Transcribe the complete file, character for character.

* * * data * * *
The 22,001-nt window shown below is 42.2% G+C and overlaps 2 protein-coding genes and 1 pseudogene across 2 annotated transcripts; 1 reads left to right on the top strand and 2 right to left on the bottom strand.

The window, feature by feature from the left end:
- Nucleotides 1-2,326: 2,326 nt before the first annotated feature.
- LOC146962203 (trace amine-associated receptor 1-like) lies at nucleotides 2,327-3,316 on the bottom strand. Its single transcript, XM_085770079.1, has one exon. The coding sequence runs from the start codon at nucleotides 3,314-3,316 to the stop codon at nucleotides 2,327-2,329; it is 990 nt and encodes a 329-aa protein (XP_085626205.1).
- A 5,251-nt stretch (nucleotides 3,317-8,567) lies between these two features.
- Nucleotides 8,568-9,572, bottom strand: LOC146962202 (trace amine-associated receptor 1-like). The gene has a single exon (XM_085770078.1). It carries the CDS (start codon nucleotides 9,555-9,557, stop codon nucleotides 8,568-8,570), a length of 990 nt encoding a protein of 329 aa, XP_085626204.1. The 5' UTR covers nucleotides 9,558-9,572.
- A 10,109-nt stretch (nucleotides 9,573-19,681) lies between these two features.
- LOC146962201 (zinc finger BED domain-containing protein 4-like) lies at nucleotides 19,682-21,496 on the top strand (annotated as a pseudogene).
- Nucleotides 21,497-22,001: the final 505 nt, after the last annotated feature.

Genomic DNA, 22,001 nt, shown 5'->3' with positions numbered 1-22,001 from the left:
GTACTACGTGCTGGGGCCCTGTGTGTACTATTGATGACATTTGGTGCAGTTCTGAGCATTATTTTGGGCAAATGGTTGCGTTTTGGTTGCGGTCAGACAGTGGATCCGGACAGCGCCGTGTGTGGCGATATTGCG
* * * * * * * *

The 22,001-nt window shown below is 42.2% G+C and overlaps 2 protein-coding genes and 1 pseudogene across 2 annotated transcripts; 1 reads left to right on the top strand and 2 right to left on the bottom strand.

The window, feature by feature from the left end:
- Nucleotides 1-2,326: 2,326 nt before the first annotated feature.
- LOC146962203 (trace amine-associated receptor 1-like) lies at nucleotides 2,327-3,316 on the bottom strand. Its single transcript, XM_085770079.1, has one exon. The coding sequence runs from the start codon at nucleotides 3,314-3,316 to the stop codon at nucleotides 2,327-2,329; it is 990 nt and encodes a 329-aa protein (XP_085626205.1).
- A 5,251-nt stretch (nucleotides 3,317-8,567) lies between these two features.
- Nucleotides 8,568-9,572, bottom strand: LOC146962202 (trace amine-associated receptor 1-like). The gene has a single exon (XM_085770078.1). It carries the CDS (start codon nucleotides 9,555-9,557, stop codon nucleotides 8,568-8,570), a length of 990 nt encoding a protein of 329 aa, XP_085626204.1. The 5' UTR covers nucleotides 9,558-9,572.
- A 10,109-nt stretch (nucleotides 9,573-19,681) lies between these two features.
- LOC146962201 (zinc finger BED domain-containing protein 4-like) lies at nucleotides 19,682-21,496 on the top strand (annotated as a pseudogene).
- Nucleotides 21,497-22,001: the final 505 nt, after the last annotated feature.

Genomic DNA, 22,001 nt, shown 5'->3' with positions numbered 1-22,001 from the left:
GTACTACGTGCTGGGGCCCTGTGTGTACTATTGATGACATTTGGTGCAGTTCTGAGCATTATTTTGGGCAAATGGTTGCGTTTTGGTTGCGGTCAGACAGTGGATCCGGACAGCGCCGTGTGTGGCGATATTGCG